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Based on facts either observed and verified firsthand by the reporter, or reported and verified from knowledgeable sources.

CRD announces $777M budget for 2024

Long-term care and supportive housing get a boost in CRD financial plan.

Politics
News
Based on facts either observed and verified firsthand by the reporter, or reported and verified from knowledgeable sources.

CRD announces $777M budget for 2024

Long-term care and supportive housing get a boost in CRD financial plan.

Photo: James MacDonald / Capital Daily
Photo: James MacDonald / Capital Daily
Politics
News
Based on facts either observed and verified firsthand by the reporter, or reported and verified from knowledgeable sources.

CRD announces $777M budget for 2024

Long-term care and supportive housing get a boost in CRD financial plan.

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CRD announces $777M budget for 2024
Photo: James MacDonald / Capital Daily

The Capital Regional District (CRD) has unveiled its financial plans for 2024, totaling a significant $777M. The consolidated budget encompasses allocations for the CRD, Capital Region Hospital District (CRHD), and the Capital Region Housing Corporation (CRHC), aimed at delivering essential services for over 450,000 residents across the region.

Of this budget, $431M is designated for operating expenses, funding a diverse range of regional, sub-regional, and local services. The remaining $346M is earmarked for capital investments in various projects crucial for the region's development and infrastructure enhancement. 

New funding for supportive housing approved

After receiving feedback from the public on the provisional budget approved in October, several adjustments were made to the final plan. These include a one-time funding increase for the Alliance to End Homelessness, a three-year renewal fund for the Aboriginal Coalition to End Homelessness (ACEH), and adjustments for the acquisition of the Royal Oak Golf Course.

The ACEH society provides First Nations peoples living in the CRD culturally supportive affordable housing and services, and works to identify and address the systemic barriers to urban Indigenous people seeking shelter, community and wellness.

Moreover, amendments from the Electoral Areas Committee have been incorporated, such as reductions in requisitions for specific services and funding allocations for rural fire protection in areas like Pender Island, Otter Point, and Galiano Island.

While the consolidated requisition, including municipal debt, is set to rise by 5.8%, the average per-household increase across the region stands at 3.8%, reflecting the impact of regional growth.

 Each municipality, electoral area, and First Nations within the CRD jurisdiction will experience a unique impact from these financial plans, reflecting the diversity of services and needs across the region.

 More support for long-term care 

Two significant changes were made to the Capital Region Hospital District Plan by amendment at Wednesday’s board meeting, including an increase of $2.8M to its projected contribution of $69M for the new 306-bed Western Care Community long-term care facility in Royal Bay and a reduction of $1.5M from the relocation of mental health and substance use assertive community treatment teams which was completed in 2023.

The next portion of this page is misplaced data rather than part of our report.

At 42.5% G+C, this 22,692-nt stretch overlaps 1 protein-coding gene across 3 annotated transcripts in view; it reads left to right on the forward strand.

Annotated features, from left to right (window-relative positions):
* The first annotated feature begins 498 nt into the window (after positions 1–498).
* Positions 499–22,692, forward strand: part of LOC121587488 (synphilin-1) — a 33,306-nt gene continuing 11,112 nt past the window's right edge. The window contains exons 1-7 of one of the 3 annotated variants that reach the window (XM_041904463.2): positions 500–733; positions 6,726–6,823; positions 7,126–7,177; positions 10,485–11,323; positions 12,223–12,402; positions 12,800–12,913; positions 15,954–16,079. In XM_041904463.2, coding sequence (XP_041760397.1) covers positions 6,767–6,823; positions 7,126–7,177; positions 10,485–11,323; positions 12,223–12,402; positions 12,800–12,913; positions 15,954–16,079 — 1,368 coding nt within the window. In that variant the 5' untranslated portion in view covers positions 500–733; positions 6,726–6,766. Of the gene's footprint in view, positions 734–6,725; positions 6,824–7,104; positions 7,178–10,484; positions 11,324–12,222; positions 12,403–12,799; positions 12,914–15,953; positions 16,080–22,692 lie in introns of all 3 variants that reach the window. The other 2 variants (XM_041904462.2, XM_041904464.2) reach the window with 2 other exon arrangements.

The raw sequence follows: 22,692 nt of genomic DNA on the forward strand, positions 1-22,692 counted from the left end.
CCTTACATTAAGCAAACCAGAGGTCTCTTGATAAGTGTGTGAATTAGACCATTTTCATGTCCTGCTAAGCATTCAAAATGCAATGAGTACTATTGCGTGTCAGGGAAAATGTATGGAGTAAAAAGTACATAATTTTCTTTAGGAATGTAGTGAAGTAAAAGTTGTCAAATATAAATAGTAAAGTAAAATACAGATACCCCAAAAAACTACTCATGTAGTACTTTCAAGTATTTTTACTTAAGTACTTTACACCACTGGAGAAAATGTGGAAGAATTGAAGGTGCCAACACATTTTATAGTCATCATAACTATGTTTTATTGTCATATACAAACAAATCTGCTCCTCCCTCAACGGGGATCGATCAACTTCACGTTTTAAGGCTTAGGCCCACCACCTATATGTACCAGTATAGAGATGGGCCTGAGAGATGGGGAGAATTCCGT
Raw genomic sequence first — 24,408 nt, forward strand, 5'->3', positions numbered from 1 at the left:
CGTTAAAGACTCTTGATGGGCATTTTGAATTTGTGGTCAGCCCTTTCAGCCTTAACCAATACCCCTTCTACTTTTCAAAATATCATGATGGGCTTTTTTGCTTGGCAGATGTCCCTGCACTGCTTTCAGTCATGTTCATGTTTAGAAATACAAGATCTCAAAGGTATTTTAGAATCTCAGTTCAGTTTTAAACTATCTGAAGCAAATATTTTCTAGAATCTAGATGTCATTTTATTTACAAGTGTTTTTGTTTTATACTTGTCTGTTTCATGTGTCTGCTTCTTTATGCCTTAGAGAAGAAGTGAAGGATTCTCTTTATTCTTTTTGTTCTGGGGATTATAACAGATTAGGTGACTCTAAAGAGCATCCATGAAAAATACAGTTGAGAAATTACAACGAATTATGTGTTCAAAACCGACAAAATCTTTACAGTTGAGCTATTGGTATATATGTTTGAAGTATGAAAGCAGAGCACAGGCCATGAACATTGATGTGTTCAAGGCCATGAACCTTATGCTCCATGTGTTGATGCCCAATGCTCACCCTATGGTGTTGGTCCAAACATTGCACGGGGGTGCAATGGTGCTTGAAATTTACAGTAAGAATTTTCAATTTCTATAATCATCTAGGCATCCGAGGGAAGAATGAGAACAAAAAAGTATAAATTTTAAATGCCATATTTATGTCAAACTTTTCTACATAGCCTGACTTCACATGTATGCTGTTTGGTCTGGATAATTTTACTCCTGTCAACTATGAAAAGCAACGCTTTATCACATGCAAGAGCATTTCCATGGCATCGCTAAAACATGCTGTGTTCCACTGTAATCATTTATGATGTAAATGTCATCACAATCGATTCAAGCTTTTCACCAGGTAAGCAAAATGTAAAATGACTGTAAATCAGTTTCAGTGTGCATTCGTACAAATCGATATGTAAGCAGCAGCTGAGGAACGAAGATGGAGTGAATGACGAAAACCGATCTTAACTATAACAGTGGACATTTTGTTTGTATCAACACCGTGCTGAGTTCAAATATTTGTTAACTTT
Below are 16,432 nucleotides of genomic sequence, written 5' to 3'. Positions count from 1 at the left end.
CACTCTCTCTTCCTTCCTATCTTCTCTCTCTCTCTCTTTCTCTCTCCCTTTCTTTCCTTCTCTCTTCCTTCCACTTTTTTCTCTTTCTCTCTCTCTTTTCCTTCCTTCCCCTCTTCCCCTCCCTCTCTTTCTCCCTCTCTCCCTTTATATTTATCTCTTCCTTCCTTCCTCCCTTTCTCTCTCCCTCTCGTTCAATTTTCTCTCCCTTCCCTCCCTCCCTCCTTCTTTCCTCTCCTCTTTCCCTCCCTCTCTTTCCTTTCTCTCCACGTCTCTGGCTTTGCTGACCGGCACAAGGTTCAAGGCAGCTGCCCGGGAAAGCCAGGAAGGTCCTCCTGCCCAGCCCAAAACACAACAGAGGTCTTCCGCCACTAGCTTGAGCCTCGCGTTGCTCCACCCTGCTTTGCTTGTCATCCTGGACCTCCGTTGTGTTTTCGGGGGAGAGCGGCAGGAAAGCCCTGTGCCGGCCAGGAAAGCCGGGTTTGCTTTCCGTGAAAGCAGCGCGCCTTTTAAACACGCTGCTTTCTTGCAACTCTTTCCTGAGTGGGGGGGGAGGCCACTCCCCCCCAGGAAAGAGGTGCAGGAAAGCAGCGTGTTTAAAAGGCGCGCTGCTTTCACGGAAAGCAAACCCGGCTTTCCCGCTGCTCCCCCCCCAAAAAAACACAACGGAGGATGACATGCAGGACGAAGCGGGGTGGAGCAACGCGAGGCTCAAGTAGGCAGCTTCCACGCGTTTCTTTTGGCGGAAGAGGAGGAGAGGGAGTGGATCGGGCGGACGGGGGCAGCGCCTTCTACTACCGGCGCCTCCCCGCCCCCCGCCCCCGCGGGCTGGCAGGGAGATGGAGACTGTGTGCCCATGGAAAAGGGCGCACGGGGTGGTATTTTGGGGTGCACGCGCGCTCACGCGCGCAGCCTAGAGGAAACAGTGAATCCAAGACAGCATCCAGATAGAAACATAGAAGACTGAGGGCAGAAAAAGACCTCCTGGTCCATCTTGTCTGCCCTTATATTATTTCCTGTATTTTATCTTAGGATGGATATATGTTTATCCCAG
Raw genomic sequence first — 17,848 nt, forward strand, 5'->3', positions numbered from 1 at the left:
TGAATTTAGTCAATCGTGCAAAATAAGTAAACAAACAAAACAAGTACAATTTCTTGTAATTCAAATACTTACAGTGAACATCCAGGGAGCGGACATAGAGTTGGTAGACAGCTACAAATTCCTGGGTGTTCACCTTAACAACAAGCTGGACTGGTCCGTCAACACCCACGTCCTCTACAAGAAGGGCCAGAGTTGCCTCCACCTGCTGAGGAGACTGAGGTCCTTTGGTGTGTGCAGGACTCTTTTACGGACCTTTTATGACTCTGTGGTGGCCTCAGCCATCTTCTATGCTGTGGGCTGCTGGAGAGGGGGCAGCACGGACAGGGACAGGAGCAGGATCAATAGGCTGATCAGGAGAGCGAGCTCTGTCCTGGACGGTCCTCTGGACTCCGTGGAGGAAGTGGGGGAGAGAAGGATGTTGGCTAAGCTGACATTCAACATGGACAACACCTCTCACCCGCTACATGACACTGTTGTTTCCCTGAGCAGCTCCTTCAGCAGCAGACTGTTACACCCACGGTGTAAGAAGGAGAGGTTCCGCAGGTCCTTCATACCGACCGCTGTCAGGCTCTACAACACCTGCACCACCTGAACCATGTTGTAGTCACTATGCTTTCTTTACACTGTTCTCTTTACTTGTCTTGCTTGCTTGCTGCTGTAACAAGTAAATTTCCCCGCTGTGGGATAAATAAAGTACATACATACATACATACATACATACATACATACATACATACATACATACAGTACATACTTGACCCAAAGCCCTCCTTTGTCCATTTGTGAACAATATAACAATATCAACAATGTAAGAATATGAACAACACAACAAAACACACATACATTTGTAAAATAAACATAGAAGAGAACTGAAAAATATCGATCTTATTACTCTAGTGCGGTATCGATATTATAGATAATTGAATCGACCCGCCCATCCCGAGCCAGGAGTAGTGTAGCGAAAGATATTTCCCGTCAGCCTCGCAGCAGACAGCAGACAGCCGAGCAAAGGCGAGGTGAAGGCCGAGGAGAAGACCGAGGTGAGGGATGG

Funding for the long-term care facility, slated to open in 2027, reflects concerns from the Office of the Seniors Advocate spokesperson Isobel Mackenzie, who said Thursday that while the “provincial government has significantly increased funding in many senior’s services, this has been offset by rising costs and increasing demand from a growing seniors population.” 

“The result,” she said, “is reductions in the rate of some services like home support and increases in wait times for others such as long-term care.”

After the draft plan was approved on March 8, Colwood Mayor Doug Kobayashi said “This is a big opportunity for our seniors to age in our own community with dignity. Many people have lived their whole lives here and want to continue, and this facility will allow them to do that.” 

Various factors influenced the revision of the total budget, including inflation (now at 3.9%), interest rate changes, community needs, board priorities, and regulatory requirements. The board will continue to review and approve service and financial planning guidelines each year to manage resources in order to minimize the impact on residents of things like housing pressures and realities of a consumer price index that has risen roughly 20 points, from 131 to 152 in BC since the beginning of the pandemic in 2020.

Upgrades to important infrastructure on the way

In terms of capital projects, the 2024 financial plan allocates funds for critical infrastructure upgrades and new developments. Highlights include upgrades to sections of the Galloping Goose and Lochside regional trails, the Hartland Renewable Natural Gas Initiative aimed at reducing greenhouse gas emissions, and the construction of a new long-term care home in Colwood, providing 306 new care home beds to the region.

Additionally, investments in affordable housing continue to be prioritized, with plans to replace existing units and add new ones across various properties in collaboration with government partners. 

Overall, the CRD's 2024 financial plan reflects a balanced approach to addressing the region's diverse needs, advancing board identified priorities, and ensuring the delivery of essential services to residents while managing impacts on taxation and household financial sustainability.

contact@capitaldaily.ca

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